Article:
Riviste scientifiche

[Department of Error] Department of Error

The Lancet - Sa, 23/05/2020 - 00:00
Clark H, Coll-Seck A M, Banerjee A, et al. A future for the world's children? A WHO-UNICEF–Lancet Commission. Lancet 2020; 395: 605–58—In this Commission, the affiliation details for S Peterson, D B Hipgrave, and J Requejo were incorrect and have been changed to “UNICEF Headquarters, Programme Division, Health Section (S Peterson MD, D B Hipgrave PhD), and Division of Data, Analysis, Planning and Monitoring, Data and Analytics Section, New York, USA (J Requejo PhD)”. Affiliation details for ZA Bhutta (Center of Excellence in Women and Child Health, the Aga Khan University, Karachi, Pakistan) have been added.

[Articles] Regulatory cell therapy in kidney transplantation (The ONE Study): a harmonised design and analysis of seven non-randomised, single-arm, phase 1/2A trials

The Lancet - Sa, 23/05/2020 - 00:00
Regulatory cell therapy is achievable and safe in living-donor kidney transplant recipients, and is associated with fewer infectious complications, but similar rejection rates in the first year. Therefore, immune cell therapy is a potentially useful therapeutic approach in recipients of kidney transplant to minimise the burden of general immunosuppression.

[Clinical Picture] Alternative causes of ankle pain in a patient with enthesopathy and X-linked hypophosphataemia

The Lancet - Sa, 23/05/2020 - 00:00
A 43-year-old Australian-born, white man was referred to our unit because of increasing pain in both his ankles. The pain had developed approximately 7 days earlier. 3 days before the pain started, he had been admitted to hospital with cellulitis of his upper arm; he had been treated for septicaemia and acute kidney injury caused by an infection with Streptococcus pyogenes.

[Review] Urinary tract infections in children

The Lancet - Sa, 23/05/2020 - 00:00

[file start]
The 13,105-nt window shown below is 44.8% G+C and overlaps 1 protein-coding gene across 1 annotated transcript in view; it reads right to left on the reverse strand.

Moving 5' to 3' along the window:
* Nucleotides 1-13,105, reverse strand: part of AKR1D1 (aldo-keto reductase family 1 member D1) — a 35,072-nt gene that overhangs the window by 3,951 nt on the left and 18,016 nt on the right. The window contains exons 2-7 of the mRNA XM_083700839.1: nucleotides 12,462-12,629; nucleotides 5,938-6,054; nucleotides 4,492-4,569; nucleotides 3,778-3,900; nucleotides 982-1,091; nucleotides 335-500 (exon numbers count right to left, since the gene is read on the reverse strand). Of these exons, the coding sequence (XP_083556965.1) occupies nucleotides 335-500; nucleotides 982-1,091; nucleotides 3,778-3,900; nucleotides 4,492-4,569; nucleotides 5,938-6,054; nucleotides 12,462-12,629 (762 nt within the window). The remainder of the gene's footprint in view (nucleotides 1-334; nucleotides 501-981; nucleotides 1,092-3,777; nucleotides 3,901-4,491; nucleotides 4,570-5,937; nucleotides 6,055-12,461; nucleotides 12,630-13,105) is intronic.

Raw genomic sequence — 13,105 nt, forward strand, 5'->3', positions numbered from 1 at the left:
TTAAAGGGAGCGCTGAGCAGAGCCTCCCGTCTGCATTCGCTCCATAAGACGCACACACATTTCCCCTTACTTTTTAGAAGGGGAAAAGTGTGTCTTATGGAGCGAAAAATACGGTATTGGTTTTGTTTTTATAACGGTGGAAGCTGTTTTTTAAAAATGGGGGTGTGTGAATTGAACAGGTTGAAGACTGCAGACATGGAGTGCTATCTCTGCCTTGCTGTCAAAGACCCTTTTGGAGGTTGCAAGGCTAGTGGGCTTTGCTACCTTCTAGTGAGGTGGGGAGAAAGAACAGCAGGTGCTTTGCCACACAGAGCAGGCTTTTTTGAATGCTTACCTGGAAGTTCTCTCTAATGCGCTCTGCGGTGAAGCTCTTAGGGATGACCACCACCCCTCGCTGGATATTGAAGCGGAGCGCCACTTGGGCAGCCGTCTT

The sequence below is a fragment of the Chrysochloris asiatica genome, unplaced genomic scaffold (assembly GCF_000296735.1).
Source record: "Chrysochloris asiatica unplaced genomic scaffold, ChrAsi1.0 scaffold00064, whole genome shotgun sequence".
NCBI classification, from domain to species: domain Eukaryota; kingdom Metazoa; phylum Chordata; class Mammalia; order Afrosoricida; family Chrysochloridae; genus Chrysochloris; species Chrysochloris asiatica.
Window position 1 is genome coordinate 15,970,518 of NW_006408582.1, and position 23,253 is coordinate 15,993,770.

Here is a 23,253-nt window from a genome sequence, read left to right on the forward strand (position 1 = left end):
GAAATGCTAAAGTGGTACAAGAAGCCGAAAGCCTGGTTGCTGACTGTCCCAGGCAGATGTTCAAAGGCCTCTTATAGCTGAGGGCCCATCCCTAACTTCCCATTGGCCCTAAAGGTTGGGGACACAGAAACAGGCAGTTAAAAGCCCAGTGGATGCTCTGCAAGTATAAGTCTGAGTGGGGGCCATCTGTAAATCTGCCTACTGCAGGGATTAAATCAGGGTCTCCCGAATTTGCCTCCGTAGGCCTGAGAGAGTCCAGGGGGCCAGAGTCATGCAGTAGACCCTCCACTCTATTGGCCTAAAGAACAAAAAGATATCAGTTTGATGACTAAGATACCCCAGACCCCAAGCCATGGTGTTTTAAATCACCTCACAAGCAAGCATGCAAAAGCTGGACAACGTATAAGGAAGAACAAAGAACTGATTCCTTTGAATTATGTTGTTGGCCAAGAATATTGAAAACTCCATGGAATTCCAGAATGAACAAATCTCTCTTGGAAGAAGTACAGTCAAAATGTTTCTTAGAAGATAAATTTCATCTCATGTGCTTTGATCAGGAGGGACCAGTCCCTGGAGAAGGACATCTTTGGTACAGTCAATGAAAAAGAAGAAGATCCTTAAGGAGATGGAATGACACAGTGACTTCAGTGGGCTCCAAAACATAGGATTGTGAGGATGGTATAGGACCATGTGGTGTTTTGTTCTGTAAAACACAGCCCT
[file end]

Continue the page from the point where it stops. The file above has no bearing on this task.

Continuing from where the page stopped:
Urinary tract infections (UTIs) in children are among the most common bacterial infections in childhood. They are equally common in boys and girls during the first year of life and become more common in girls after the first year of life. Dividing UTIs into three categories; febrile upper UTI (acute pyelonephritis), lower UTI (cystitis), and asymptomatic bacteriuria, is useful for numerous reasons, mainly because it helps to understand the pathophysiology of the infection. A single episode of febrile UTI is often caused by a virulent Escherichia coli strain, whereas recurrent infections and asymptomatic bacteriuria commonly result from urinary tract malformations or bladder disturbances.

Comparative impact of pharmacological treatments for gestational diabetes on neonatal anthropometry independent of maternal glycaemic control: A systematic review and meta-analysis

PLoS Medicine - Ve, 22/05/2020 - 23:00

by Jane L. Tarry-Adkins, Catherine E. Aiken, Susan E. Ozanne


Fetal growth in gestational diabetes mellitus (GDM) is directly linked to maternal glycaemic control; however, this relationship may be altered by oral anti-hyperglycaemic agents. Unlike insulin, such drugs cross the placenta and may thus have independent effects on fetal or placental tissues. We investigated the association between GDM treatment and fetal, neonatal, and childhood growth.

Methods and findings